- Congress passed a $2.3 trillion spending and relief package this week that funds the governments, sends out $600 stimulus checks, and includes a number of other measures.
- One of the measures in the package is the Protecting Lawful Streaming Act, which threatens ten years in prison and fines for illegally streaming copyrighted content.
- Sen. Thom Tillis says that the act will not target individuals who stream content illegally, but rather the sites that primarily host copyrighted content and make money from it.
If you’ve been keeping up with all of the drama surrounding the latest stimulus package, you probably know that it all came to a head on Monday when Congress dropped a 5,593-page document that its members were expected to vote on hours later. Unsurprisingly, beyond funding the federal government and providing a fresh round of direct payments to Americans making under $75,000 a year, the bill was packed with additional provisions that are starting to come to light as reporters and legislators make their way through the absolutely colossal PDF file.
One specific rider included in the $2.3 trillion spending and relief package has received outsized attention ever since an incendiary headline from The Hollywood Reporter put it on the radar. Sen. Thom Tillis (R-NC) managed to get his Protecting Lawful Streaming Act passed as part of the package — a bill which classifies illegal streaming as a felony offense carrying a punishment of up to ten years in prison as well as a fine.
Not only did this set off alarm bells for cordcutters who might have watched an NFL game or two on a shady website, but it also seemed to threaten the livelihood of YouTubers, Twitch streamers, and other content creators that may use clips and footage from licensed content in their videos, sometimes inadvertently.
Predictably, the internet freaked out, and while it had every right to do so, the actual language of the bill doesn’t seem to be nearly as terrifying as the initial proposal from Sen. Tillis suggested it would be.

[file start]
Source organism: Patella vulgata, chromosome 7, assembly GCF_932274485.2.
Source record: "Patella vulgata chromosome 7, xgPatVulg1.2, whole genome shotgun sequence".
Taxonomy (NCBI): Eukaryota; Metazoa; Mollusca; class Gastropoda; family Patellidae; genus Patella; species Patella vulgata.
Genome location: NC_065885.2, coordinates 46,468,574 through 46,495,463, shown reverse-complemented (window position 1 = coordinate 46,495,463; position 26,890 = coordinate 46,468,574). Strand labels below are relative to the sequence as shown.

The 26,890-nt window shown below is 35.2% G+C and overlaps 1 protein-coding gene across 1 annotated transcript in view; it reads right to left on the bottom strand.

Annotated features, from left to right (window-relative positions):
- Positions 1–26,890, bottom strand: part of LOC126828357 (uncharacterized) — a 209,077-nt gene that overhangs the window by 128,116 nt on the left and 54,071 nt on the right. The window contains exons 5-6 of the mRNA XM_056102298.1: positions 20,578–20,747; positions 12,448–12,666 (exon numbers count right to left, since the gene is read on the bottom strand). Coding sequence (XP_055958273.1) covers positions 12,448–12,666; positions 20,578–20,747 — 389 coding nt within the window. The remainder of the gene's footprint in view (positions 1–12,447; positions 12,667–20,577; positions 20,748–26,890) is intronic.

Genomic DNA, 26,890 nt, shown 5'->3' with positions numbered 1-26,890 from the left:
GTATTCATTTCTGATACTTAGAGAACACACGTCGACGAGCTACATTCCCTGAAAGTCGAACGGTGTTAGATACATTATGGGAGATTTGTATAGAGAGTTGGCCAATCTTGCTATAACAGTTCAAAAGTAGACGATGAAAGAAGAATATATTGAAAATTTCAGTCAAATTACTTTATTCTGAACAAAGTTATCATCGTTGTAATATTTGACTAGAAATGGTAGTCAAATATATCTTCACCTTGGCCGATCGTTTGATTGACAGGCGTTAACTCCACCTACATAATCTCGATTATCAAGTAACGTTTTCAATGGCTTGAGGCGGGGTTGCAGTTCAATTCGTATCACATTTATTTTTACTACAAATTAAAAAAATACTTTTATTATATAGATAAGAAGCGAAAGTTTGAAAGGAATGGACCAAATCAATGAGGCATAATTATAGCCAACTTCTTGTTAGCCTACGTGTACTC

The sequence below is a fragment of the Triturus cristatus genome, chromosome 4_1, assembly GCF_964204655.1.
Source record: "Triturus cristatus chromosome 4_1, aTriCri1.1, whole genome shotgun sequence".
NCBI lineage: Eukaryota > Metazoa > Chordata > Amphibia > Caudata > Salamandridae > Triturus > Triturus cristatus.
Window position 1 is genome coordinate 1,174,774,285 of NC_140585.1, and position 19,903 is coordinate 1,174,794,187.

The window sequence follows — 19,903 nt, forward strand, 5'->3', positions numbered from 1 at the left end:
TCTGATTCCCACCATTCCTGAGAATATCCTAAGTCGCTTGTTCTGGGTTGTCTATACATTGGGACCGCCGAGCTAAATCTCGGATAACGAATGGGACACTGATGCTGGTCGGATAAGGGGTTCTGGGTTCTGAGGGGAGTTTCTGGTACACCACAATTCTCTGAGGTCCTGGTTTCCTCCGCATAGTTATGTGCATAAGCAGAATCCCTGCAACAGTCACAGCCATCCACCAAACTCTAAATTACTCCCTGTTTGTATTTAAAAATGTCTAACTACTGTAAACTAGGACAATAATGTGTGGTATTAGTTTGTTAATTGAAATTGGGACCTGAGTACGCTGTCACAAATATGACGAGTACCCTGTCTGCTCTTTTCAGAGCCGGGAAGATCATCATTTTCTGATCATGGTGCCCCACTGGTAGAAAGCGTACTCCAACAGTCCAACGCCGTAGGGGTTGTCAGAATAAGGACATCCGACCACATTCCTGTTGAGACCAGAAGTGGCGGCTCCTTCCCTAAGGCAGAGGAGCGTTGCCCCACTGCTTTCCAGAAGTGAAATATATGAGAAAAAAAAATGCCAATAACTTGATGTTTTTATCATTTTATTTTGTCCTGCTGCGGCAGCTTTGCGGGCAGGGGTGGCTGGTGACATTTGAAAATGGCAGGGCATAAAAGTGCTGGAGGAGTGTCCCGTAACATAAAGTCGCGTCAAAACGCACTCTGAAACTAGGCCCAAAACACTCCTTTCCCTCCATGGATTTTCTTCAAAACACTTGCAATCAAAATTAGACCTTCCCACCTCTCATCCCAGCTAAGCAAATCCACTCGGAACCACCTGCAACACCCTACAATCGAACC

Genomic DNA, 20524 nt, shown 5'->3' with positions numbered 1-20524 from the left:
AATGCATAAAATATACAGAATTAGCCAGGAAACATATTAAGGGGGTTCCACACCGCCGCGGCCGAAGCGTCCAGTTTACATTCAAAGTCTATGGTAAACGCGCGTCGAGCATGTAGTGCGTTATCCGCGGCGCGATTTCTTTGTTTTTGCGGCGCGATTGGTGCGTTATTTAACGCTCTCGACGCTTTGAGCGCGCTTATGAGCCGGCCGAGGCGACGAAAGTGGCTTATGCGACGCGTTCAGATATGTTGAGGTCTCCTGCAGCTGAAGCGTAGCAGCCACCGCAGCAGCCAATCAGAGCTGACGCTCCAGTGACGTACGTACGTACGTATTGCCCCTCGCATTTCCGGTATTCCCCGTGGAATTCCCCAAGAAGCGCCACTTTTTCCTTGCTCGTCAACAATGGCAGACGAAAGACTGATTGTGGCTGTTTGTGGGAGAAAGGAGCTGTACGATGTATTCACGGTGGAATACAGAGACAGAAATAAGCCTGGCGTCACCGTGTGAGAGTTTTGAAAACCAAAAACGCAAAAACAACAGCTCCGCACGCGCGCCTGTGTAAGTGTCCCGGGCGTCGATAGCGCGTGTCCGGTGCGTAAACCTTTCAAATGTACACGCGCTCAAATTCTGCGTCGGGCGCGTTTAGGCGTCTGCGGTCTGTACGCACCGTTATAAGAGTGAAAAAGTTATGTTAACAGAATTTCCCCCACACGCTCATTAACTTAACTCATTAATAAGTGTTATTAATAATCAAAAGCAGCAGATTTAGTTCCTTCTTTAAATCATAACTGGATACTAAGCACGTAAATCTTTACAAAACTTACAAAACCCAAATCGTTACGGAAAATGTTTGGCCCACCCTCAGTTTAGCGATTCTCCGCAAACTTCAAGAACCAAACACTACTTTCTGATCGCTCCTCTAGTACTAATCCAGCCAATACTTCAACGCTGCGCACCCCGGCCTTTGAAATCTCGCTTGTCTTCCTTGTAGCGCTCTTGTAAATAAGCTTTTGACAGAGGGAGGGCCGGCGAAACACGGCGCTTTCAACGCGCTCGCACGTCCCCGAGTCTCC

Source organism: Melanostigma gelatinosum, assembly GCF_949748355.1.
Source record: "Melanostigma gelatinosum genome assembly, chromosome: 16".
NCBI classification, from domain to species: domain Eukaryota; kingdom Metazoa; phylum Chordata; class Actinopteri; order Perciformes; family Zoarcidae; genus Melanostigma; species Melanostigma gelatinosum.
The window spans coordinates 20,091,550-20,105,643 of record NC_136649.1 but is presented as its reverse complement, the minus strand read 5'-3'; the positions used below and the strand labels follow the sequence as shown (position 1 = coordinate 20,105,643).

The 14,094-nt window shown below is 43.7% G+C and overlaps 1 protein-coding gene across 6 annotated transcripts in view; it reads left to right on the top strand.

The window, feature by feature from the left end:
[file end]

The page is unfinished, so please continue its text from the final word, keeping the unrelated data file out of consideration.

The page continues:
“The Protecting Lawful Streaming Act will apply only to commercial, for-profit streaming piracy services,” Tillis wrote. “The law will not sweep in normal practices by online service providers, good faith business disputes, noncommercial activities, or in any way impact individuals who access pirated streams or unwittingly stream unauthorized copies of copyrighted works. Individuals who might use pirate streaming services will not be affected.”
In other words, the goal of the Protecting Lawful Streaming Act is not to jail you and your friends for watching an NFL game on a shady website, but rather to threaten the proprietors of that website with jail time and fines if they continue to make money from broadcasting licensed content without permission from the copyright holder.
“As a general matter, we do not see the need for further criminal penalties for copyright infringement,” Meredith Rose, the Senior Policy Counsel of Public Knowledge, wrote in regards to the bill. “However, this bill is narrowly tailored and avoids criminalizing users, who may do nothing more than click on a link, or upload a file. It also does not criminalize streamers who may include unlicensed works as part of their streams.”